How to perform the downstream water load:

  1. After drifting your flies through a run, let your flies drift all the way past you so they hang in the current. You should feel tension on your line as the line and flies drag in the current.
  2. In one smooth motion, lift your rod tip up and flip your flies back upstream.
  3. You should feel your rod load from the tension of the line on the water, providing the power to complete the cast.
  4. This simple casting procedure is very efficient and perfectly suited for Euro nymphing techniques in which many short casts are made repeatedly.
  5. With the downstream water load, your flies spend less time in the air and more time in the water where they’ll catch fish.

The Reach Cast

In previous articles on nymph fishing, we talked a lot about how to achieve a drag-free drift to make your artificial nymphs seem as real as possible. What we didn’t cover, however, was one of the most helpful casts you can do to set your nymphs up for a great drift before they ever touch the water. Slack must be introduced into the line and leader as soon as possible so the flies don’t drag, and the best way to do that is with a Reach Cast.

How to perform a Reach Cast:

  1. Start with a basic cast pick up the line, backcast, then forward cast.
  2. As your line flies forward on the forward cast, move your fly rod out to the right, extending your arm to increase your reach.
  3. As you extend your rod to the side, allow line to slip out of your line hand and shoot through the guides. This lets the line roll out nice and smooth and helps improve accuracy.

If all goes well, your fly will land on the water with a bunch of slack in your line upstream of your fly. That slack will ensure that your line doesn’t pull on your fly from the very beginning of your drift.

Mending Line

Mending line is the simple act of throwing slack into your fly line while your fly drifts downstream. And if you’re fishing a nymphing style that depends on a drag-free drift traditional and indicator nymphing plan on making lots and lots of line mends.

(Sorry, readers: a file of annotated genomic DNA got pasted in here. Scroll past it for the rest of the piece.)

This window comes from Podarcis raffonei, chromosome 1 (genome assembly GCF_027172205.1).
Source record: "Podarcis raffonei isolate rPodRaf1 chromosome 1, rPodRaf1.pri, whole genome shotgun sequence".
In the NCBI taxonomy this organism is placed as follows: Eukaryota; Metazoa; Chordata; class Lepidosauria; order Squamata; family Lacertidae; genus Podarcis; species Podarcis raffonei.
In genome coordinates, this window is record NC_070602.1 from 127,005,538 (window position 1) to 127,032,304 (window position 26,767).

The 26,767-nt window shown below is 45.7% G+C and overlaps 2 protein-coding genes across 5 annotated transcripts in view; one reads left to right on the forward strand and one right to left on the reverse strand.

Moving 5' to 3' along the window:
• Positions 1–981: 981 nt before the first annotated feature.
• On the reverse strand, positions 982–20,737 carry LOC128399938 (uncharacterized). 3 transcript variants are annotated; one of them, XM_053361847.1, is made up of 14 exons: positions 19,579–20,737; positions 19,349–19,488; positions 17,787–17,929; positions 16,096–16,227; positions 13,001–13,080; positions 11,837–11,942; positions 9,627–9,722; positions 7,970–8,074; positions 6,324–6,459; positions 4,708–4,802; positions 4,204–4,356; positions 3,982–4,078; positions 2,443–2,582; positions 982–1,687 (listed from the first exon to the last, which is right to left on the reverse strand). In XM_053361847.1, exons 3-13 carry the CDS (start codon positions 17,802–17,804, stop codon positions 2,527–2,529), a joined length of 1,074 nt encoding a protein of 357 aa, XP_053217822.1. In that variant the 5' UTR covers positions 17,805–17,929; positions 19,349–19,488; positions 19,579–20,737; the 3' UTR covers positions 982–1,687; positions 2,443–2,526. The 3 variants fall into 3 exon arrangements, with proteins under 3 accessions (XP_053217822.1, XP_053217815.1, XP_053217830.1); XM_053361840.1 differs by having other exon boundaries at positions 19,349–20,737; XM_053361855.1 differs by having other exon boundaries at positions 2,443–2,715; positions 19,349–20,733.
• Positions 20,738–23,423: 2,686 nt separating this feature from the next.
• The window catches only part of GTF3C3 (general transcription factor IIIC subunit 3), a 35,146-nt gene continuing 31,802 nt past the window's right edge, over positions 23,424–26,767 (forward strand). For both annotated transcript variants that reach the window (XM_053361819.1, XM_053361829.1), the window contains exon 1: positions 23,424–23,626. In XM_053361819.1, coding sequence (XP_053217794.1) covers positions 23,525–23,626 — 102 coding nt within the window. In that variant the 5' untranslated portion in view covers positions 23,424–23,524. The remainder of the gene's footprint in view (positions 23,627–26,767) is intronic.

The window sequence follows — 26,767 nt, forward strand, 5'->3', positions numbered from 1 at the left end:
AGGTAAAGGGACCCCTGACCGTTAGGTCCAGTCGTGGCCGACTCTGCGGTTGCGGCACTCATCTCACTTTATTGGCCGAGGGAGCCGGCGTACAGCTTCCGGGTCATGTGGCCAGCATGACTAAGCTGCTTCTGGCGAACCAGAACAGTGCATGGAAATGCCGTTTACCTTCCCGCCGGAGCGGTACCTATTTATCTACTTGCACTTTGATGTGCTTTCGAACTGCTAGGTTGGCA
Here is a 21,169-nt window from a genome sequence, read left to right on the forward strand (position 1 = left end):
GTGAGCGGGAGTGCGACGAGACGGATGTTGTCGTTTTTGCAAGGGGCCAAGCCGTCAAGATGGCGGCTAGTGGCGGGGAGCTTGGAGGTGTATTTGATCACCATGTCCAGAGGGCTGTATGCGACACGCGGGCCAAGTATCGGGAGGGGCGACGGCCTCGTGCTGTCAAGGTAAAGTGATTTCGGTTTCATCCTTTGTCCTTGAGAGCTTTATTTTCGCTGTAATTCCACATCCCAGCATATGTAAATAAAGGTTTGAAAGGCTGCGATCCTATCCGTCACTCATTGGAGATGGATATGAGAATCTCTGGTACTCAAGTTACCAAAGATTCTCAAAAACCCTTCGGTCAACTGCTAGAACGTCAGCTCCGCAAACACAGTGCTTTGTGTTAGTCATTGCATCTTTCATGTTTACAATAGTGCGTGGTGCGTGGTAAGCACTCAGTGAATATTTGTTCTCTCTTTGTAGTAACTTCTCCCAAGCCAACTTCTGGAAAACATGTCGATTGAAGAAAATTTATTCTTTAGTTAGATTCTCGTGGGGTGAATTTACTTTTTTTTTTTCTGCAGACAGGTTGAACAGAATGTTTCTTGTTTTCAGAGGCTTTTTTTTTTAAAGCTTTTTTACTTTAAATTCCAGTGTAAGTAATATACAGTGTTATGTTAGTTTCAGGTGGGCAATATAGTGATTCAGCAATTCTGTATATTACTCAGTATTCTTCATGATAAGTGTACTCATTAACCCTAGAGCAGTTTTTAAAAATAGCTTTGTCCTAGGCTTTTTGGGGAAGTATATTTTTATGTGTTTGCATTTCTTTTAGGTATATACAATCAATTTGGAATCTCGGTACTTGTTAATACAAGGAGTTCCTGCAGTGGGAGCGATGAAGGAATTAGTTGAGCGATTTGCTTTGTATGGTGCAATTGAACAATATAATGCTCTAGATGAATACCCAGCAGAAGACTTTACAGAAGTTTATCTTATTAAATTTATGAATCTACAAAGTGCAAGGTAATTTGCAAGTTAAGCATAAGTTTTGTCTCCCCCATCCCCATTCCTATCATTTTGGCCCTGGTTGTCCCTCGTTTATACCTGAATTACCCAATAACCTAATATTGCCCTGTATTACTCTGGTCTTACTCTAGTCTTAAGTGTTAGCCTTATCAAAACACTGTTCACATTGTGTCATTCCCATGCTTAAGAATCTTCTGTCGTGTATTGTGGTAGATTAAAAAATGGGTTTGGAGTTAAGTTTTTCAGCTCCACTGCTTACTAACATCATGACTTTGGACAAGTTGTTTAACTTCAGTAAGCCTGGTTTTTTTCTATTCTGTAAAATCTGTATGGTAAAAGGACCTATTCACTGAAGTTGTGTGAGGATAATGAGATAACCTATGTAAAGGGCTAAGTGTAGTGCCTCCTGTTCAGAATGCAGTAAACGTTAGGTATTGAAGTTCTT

But don’t worry, mending line is easy. During a drift, if you see your flies or strike indicator dragging moving slower or faster than the current or causing wakes here’s what you do:

Raise your rod tip to lift your line off the water, then in one smooth stroke, move the rod tip upstream to reposition the fly line on the water. This extra slack will take pressure off your flies for a more natural drift. Of course, you can also mend your line downstream if you need your flies to speed up.

A Cast for Every Occasion

That’s about it! Keeping your flies drifting naturally is one of the most important keys to nymph fishing, and learning these five casting techniques will help you do just that. Get your flies deep with a tuck cast, cast in tight quarters with a roll cast, and save time with the downstream water load. Then all you have to do is mend your line whenever those flies start dragging. But of course, all that’s much easier said than done!

Related Articles for Casting While Fly Fishing

Learn about casting big heavy nymph setups in this article. Casting Heavy Mult-Fly Nymph Rigs.

A really easy casting setup is the Chuck and Duck. Read about this setup in this article. Setting up a Chuck and Duck Rig for Fly Fishing

You need to recognize when to use different weight. Learn more in this article. When to Use Split Shot Fly Fishing.